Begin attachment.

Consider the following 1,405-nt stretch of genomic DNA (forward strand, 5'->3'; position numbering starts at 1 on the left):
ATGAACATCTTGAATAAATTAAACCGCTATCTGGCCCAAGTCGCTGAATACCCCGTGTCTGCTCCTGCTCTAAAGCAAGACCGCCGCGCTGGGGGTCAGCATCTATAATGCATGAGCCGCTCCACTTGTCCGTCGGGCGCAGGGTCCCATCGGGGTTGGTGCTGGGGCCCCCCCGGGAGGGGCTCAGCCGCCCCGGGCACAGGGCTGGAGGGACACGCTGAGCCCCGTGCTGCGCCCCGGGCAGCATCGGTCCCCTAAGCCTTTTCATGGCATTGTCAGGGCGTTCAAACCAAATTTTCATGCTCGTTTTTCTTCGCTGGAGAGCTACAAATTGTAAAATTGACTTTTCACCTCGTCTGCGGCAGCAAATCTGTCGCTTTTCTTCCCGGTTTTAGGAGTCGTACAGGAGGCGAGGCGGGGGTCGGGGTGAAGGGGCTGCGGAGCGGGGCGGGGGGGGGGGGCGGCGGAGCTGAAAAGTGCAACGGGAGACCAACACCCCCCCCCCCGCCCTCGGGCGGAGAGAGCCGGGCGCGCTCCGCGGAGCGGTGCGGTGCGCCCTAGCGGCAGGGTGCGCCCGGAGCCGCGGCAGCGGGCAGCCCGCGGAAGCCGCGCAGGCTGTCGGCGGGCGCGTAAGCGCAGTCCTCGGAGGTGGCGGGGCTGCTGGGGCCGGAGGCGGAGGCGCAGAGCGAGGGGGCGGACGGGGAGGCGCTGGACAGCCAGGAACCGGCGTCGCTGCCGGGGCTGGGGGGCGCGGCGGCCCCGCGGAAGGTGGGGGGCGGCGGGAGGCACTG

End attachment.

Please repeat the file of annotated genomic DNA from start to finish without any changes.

Consider the following 1,405-nt stretch of genomic DNA (forward strand, 5'->3'; position numbering starts at 1 on the left):
ATGAACATCTTGAATAAATTAAACCGCTATCTGGCCCAAGTCGCTGAATACCCCGTGTCTGCTCCTGCTCTAAAGCAAGACCGCCGCGCTGGGGGTCAGCATCTATAATGCATGAGCCGCTCCACTTGTCCGTCGGGCGCAGGGTCCCATCGGGGTTGGTGCTGGGGCCCCCCCGGGAGGGGCTCAGCCGCCCCGGGCACAGGGCTGGAGGGACACGCTGAGCCCCGTGCTGCGCCCCGGGCAGCATCGGTCCCCTAAGCCTTTTCATGGCATTGTCAGGGCGTTCAAACCAAATTTTCATGCTCGTTTTTCTTCGCTGGAGAGCTACAAATTGTAAAATTGACTTTTCACCTCGTCTGCGGCAGCAAATCTGTCGCTTTTCTTCCCGGTTTTAGGAGTCGTACAGGAGGCGAGGCGGGGGTCGGGGTGAAGGGGCTGCGGAGCGGGGCGGGGGGGGGGGGCGGCGGAGCTGAAAAGTGCAACGGGAGACCAACACCCCCCCCCCCGCCCTCGGGCGGAGAGAGCCGGGCGCGCTCCGCGGAGCGGTGCGGTGCGCCCTAGCGGCAGGGTGCGCCCGGAGCCGCGGCAGCGGGCAGCCCGCGGAAGCCGCGCAGGCTGTCGGCGGGCGCGTAAGCGCAGTCCTCGGAGGTGGCGGGGCTGCTGGGGCCGGAGGCGGAGGCGCAGAGCGAGGGGGCGGACGGGGAGGCGCTGGACAGCCAGGAACCGGCGTCGCTGCCGGGGCTGGGGGGCGCGGCGGCCCCGCGGAAGGTGGGGGGCGGCGGGAGGCACTG